Amazon is giving its shoppers another way to add products to their shopping carts, this time through the use of a Twitter hashtag, the company announced on Monday. But Twitter’s deal with the country’s largest online retailer won’t be the social network’s big commerce revenue driver that Wall Street is waiting for.
The partnership lets Amazon shoppers in the U.S. add a product to their shopping cart by tweeting “#AmazonCart” when responding to Twitter messages that include an Amazon product link in it. Shoppers first have to link up their Amazon and Twitter accounts before the feature is initiated.
Yet even if the new partnership becomes a hit, Twitter won’t get a cut of any of the sales that originated with the #AmazonCart hashtag, spokespeople for both companies confirmed. So for those waiting for Twitter’s real commerce initiative, in which the company will make money by letting its users buy products and services right in their Twitter streams, this isn’t it. (Though here’s what it could look like.)
Still, the deal could serve as a bit of a credibility booster for Twitter in the retail industry. Not to mention some nice publicity.
For Amazon, I’m skeptical that the integration will move the needle for the company. Logic would tell you that the #AmazonCart integration would appeal to those shoppers susceptible to impulse buying. Yet Amazon isn’t known as a shopping site that lures impulse buyers or caters to people looking to discover new products; it’s much better known as a place shoppers go when they know exactly what they need to purchase. That makes this partnership a bit of a curious fit.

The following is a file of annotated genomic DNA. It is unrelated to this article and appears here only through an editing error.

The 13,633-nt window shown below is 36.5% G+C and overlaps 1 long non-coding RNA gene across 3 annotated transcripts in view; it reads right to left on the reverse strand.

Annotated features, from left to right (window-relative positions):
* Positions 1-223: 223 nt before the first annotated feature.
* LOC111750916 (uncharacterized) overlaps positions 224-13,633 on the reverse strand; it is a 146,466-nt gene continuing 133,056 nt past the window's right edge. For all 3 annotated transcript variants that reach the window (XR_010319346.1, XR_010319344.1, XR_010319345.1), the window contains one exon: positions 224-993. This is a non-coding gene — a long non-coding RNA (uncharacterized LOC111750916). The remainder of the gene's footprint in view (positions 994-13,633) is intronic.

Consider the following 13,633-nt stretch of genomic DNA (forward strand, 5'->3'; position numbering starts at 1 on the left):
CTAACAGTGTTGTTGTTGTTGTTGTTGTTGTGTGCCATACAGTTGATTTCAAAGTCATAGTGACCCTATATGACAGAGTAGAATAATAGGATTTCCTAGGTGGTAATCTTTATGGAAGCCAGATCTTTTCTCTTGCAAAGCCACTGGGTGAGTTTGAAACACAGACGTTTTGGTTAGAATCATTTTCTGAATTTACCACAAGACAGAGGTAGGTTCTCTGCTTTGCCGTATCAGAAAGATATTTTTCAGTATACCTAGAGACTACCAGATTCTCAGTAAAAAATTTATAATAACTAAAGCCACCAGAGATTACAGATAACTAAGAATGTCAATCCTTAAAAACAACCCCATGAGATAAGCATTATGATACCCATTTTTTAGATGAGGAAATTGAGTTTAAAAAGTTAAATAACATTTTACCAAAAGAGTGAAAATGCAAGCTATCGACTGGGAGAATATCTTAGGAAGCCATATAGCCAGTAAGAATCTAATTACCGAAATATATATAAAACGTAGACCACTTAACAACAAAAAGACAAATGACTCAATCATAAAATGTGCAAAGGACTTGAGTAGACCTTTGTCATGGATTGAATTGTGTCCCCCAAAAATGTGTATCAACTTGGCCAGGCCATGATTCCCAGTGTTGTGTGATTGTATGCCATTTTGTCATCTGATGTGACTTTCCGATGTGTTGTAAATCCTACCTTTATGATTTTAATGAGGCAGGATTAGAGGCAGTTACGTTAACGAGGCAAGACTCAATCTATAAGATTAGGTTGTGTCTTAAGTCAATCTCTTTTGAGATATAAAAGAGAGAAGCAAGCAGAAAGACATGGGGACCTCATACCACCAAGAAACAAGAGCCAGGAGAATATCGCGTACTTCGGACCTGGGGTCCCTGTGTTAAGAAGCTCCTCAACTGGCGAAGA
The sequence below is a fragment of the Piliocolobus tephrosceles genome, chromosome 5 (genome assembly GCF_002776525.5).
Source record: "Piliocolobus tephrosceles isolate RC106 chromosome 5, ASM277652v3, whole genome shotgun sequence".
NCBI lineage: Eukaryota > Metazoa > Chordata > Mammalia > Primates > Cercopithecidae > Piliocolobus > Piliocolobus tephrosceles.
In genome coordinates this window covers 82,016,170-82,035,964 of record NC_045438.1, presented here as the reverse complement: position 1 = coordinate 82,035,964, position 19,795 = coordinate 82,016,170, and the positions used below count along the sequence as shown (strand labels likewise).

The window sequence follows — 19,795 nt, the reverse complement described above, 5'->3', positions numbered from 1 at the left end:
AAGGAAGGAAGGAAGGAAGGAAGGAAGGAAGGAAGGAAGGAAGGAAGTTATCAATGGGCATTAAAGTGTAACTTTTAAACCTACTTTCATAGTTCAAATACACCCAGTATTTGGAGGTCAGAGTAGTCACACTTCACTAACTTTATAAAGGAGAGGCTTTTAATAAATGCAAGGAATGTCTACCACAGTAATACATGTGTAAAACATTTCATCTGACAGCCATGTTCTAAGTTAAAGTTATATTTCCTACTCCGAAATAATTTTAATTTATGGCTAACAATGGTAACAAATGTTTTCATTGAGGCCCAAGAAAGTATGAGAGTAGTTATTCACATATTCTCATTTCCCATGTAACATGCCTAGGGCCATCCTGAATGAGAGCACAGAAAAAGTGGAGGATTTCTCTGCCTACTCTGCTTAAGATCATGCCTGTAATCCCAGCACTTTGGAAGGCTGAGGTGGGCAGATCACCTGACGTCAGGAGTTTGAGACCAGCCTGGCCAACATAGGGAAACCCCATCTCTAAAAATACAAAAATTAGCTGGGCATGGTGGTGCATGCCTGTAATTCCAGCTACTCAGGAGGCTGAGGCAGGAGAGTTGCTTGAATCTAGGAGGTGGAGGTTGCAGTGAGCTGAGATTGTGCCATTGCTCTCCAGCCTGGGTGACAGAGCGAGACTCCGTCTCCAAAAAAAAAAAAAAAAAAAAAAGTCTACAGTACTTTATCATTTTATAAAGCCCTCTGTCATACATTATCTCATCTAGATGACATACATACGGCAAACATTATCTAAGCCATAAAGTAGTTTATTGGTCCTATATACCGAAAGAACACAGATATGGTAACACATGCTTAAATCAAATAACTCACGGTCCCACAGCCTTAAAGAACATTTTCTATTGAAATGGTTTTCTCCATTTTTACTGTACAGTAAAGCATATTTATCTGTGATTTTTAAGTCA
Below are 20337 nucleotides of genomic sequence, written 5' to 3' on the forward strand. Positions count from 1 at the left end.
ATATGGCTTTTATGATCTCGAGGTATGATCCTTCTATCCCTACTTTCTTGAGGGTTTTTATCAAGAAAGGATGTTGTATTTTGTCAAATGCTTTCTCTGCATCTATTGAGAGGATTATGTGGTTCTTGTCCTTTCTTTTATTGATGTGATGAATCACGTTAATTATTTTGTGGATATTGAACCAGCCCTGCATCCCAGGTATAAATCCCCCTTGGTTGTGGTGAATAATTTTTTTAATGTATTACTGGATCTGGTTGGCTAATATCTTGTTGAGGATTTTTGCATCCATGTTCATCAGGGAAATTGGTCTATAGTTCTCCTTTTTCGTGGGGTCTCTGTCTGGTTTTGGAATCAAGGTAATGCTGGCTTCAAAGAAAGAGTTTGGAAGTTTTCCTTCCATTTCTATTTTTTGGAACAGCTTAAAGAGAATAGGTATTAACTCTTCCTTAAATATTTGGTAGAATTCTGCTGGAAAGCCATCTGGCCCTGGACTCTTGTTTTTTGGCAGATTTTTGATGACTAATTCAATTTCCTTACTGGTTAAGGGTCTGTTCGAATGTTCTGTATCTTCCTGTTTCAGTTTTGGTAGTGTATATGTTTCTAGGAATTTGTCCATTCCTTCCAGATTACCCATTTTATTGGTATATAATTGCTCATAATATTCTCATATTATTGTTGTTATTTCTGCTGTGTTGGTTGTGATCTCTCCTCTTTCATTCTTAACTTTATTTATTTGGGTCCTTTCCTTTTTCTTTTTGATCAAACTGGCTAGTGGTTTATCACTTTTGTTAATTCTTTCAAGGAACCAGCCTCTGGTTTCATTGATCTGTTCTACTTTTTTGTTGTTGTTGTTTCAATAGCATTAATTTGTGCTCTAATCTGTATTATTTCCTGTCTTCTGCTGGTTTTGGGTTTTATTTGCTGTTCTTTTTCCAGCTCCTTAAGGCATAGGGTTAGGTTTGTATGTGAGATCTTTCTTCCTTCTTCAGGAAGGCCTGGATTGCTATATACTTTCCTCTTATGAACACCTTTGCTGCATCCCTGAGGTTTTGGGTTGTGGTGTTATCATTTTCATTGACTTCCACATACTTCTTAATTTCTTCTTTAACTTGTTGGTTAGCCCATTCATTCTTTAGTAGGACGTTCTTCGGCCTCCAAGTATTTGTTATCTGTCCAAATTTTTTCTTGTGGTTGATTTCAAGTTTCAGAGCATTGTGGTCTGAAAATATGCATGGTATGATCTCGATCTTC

But it’s worth trying, as Amazon continues to give its shoppers new ways to add products to their carts when they are away from the Amazon website and mobile app. Just last month, Amazon announced Dash, a gimmicky but innovative shopping device that can scan products and automatically add them to your shopping cart. And I wouldn’t be surprised to see it experiment with similar tie-ups in the future, perhaps with Facebook at the top of the list.
This article originally appeared on Recode.net.